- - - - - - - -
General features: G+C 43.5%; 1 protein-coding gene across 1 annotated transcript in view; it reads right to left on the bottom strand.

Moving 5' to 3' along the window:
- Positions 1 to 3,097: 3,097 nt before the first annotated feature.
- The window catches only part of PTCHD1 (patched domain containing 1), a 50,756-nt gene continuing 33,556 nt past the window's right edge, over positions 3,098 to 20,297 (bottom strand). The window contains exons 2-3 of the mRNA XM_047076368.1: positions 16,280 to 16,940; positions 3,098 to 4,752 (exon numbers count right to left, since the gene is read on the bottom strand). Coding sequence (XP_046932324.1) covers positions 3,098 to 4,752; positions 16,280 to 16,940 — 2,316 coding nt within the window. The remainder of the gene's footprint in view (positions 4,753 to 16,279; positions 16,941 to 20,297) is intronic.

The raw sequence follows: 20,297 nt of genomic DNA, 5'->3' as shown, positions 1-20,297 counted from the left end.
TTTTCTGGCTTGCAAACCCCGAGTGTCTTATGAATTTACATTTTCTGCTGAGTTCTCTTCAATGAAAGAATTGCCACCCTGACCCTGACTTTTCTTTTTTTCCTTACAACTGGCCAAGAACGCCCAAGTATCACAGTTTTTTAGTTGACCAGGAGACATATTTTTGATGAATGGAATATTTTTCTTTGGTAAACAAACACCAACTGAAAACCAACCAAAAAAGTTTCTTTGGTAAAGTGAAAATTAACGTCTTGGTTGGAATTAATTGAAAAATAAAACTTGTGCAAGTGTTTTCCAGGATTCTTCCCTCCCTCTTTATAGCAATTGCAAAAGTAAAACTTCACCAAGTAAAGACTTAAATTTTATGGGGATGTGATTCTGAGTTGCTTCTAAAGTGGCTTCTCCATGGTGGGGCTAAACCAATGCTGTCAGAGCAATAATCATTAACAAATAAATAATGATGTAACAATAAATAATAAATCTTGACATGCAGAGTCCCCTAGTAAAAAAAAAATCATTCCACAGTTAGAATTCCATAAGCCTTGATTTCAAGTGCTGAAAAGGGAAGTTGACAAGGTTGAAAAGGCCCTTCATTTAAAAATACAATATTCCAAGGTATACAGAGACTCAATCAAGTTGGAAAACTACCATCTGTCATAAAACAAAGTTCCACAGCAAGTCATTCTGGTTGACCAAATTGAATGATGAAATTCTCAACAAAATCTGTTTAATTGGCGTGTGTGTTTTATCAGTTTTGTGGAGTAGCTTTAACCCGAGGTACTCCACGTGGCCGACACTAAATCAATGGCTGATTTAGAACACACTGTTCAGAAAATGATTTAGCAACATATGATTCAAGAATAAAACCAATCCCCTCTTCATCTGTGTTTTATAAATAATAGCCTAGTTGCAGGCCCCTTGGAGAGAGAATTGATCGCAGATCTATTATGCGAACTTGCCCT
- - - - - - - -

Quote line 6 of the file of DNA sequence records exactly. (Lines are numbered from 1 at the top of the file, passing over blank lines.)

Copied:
TTTTCTGGCTTGCAAACCCCGAGTGTCTTATGAATTTACATTTTCTGCTGAGTTCTCTTCAATGAAAGAATTGCCACCCTGACCCTGACTTTTCTTTTTTTCCTTACAACTGGCCAAGAACGCCCAAGTATCACAGTTTTTTAGTTGACCAGGAGACATATTTTTGATGAATGGAATATTTTTCTTTGGTAAACAAACACCAACTGAAAACCAACCAAAAAAGTTTCTTTGGTAAAGTGAAAATTAACGTCTTGGTTGGAATTAATTGAAAAATAAAACTTGTGCAAGTGTTTTCCAGGATTCTTCCCTCCCTCTTTATAGCAATTGCAAAAGTAAAACTTCACCAAGTAAAGACTTAAATTTTATGGGGATGTGATTCTGAGTTGCTTCTAAAGTGGCTTCTCCATGGTGGGGCTAAACCAATGCTGTCAGAGCAATAATCATTAACAAATAAATAATGATGTAACAATAAATAATAAATCTTGACATGCAGAGTCCCCTAGTAAAAAAAAAATCATTCCACAGTTAGAATTCCATAAGCCTTGATTTCAAGTGCTGAAAAGGGAAGTTGACAAGGTTGAAAAGGCCCTTCATTTAAAAATACAATATTCCAAGGTATACAGAGACTCAATCAAGTTGGAAAACTACCATCTGTCATAAAACAAAGTTCCACAGCAAGTCATTCTGGTTGACCAAATTGAATGATGAAATTCTCAACAAAATCTGTTTAATTGGCGTGTGTGTTTTATCAGTTTTGTGGAGTAGCTTTAACCCGAGGTACTCCACGTGGCCGACACTAAATCAATGGCTGATTTAGAACACACTGTTCAGAAAATGATTTAGCAACATATGATTCAAGAATAAAACCAATCCCCTCTTCATCTGTGTTTTATAAATAATAGCCTAGTTGCAGGCCCCTTGGAGAGAGAATTGATCGCAGATCTATTATGCGAACTTGCCCT